Hepatitis C preventative & safer injection practices
Safer injection practices can reduce risk for viral infections, skin and soft tissue infections, endocarditis and sepsis, and minimize vein damage.
All hepatitis preventative injection materials & practices are also HIV preventative, but the reverse is not true.
Many people who work with people who inject drugs are not familiar with the nuances of injection techniques, the details about the roles of injection equipment, and how different practices and substance use rituals may promote or jeopardize health and comfort. For example, do you know the pros and cons of spoons vs cookers vs pop cans? Which common material is often improperly used and may even increase hepatitis risk? How do different gauges and lengths of needles reduce damage and improve the experience, depending on the substance? Why might a person choose one injection location over another? Does it matter if the filter is cotton or fiberglass?
In this two-hour hands-on training, we will address these issues and more. This will improve capacity to provide realistic, respectful, believable harm reduction strategizing in collaboration with people who inject drugs.
Safer snorting & smoking harm reduction
Far more people snort or smoke drugs than inject them. In general, snorting and smoking carry less viral and bacterial infection risk than injecting, is less stigmatized, and has traditionally been protective against opioid overdose (compared to injecting). Nonetheless, there are still good opportunities to identify and minimize risk.
Further, with the recent increase in fentanyl in drugs, the risk for overdose when smoking or snorting drugs is increasing. This is important in Chicago because heroin’s route of administration varies by racial and ethnic group: Black & African-American Chicagoans are less likely to inject heroin than white & Latinx counterparts. This also means that Black people who “toot” heroin are less likely to come to a syringe access program where naloxone is available, but overdose risk is increasing because of fentanyl. Providing safer smoking and snorting harm reduction counseling is a racial justice and restorative public health issue.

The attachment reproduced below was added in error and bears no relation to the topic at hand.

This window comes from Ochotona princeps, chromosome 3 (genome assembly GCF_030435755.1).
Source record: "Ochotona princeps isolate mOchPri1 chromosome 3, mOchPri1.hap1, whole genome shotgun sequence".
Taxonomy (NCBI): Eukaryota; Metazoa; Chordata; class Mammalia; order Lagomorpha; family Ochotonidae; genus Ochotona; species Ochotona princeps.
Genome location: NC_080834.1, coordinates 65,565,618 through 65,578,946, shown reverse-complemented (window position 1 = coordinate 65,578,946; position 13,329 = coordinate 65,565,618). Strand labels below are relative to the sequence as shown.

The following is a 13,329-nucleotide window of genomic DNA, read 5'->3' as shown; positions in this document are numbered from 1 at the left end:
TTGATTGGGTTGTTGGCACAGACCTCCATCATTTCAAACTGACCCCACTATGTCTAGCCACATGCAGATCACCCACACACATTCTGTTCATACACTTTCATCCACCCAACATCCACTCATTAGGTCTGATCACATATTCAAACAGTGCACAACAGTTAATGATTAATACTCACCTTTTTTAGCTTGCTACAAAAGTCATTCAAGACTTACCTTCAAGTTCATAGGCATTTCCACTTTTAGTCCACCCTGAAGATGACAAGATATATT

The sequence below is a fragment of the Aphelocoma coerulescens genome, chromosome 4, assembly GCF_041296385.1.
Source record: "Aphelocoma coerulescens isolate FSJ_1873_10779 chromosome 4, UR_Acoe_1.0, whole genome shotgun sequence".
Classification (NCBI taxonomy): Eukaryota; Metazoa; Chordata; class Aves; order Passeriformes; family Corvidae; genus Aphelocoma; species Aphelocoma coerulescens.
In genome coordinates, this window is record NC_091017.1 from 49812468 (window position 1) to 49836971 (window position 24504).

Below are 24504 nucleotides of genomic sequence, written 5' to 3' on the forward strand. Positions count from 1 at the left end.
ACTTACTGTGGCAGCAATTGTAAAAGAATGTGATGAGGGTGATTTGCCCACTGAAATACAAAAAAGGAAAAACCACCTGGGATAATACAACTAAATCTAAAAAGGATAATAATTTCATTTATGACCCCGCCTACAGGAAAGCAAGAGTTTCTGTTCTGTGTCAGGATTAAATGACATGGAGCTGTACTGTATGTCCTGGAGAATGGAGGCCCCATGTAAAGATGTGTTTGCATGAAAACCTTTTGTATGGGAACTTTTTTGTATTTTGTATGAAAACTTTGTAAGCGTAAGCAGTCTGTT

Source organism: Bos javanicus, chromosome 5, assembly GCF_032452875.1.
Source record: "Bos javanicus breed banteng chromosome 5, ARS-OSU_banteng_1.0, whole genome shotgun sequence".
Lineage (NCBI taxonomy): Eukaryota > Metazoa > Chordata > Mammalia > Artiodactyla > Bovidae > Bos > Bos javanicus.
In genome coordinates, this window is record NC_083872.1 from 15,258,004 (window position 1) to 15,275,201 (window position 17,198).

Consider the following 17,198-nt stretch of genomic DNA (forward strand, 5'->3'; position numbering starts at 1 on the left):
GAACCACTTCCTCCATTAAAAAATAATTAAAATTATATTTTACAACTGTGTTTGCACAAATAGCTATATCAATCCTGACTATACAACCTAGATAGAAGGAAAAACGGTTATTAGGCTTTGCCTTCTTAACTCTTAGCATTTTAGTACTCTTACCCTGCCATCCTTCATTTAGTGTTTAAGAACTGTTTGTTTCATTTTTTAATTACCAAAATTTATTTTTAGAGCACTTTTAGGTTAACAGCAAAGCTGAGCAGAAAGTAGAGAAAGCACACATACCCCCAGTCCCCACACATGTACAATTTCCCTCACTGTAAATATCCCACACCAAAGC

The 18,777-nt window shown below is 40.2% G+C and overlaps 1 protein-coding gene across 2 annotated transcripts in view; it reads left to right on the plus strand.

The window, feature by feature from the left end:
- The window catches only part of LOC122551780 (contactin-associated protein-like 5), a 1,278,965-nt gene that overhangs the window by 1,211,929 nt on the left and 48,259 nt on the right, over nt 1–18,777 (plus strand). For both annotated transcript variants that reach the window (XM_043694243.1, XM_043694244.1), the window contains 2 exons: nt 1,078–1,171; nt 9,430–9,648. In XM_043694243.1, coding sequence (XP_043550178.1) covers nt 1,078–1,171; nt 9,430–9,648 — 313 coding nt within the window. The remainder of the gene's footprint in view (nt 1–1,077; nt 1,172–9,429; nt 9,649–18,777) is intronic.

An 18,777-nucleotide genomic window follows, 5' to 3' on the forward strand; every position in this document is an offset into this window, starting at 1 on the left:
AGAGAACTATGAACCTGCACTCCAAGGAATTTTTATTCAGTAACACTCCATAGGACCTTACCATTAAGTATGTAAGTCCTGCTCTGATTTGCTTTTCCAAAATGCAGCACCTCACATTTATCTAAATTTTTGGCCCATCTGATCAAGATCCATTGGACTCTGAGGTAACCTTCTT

Organizations that want to provide services to all people who use drugs should have knowledge, training, and materials to offer people who use drugs by all methods of ingestion. This two-hour workshop will focus on opportunities to respectfully engage in safer substance use conversations with people who snort and smoke drugs.
Comprehensive drug checking
Drug checking has been around since the late ‘90s by vanguard groups like DanceSafe and Ecstasy Data. However, the increasing prevalence of fentanyl in heroin, pills, methamphetamine, cocaine, and MDMA presents new challenges and demands new strategies!
Come to this two-hour workshop to learn about how to use low-cost fentanyl test strips as well as learn about CRA’s new spectrometer-based drug checking services. Historically, CRA participants and the general public only receive information on street drug composition from the medical examiner’s overdose death reports, or occasionally when law enforcement agencies release information about drug seizures. Real-time, accurate information on street-level drug composition (rather than inferring from post-mortem toxicology or large-scale seizures well up the chain of supply) allows people who use drugs to better understand the composition of the substances they consume and allow public health officials to provide reliable information on the current drug landscape.
CRA’s drug checking services can test substances themselves and residue, syringes, cookers, baggies, etc.
Overdose prevention centers: Supervised drug consumption 101
Did you know that there are only three well researched, evidence-based practices with universally positive effects on opioid overdose death? One is agonist-based (methadone, buprenorphine) treatment for opioid use disorder (OUD) The second is targeted naloxone distribution to people who use drugs. The third is supervised drug consumption sites (SCS), also called supervised injection facilities (SIFs) or overdose prevention centers. And yet, there is not a single legally operating overdose prevention center in the country, even though there are hundreds operating in other countries.
This 90-minute workshop will review the research on SCS/ODP/SIF facilities, examine different models, review national & international advocacy efforts, and discuss local opportunities for enhancing overdose prevention efforts.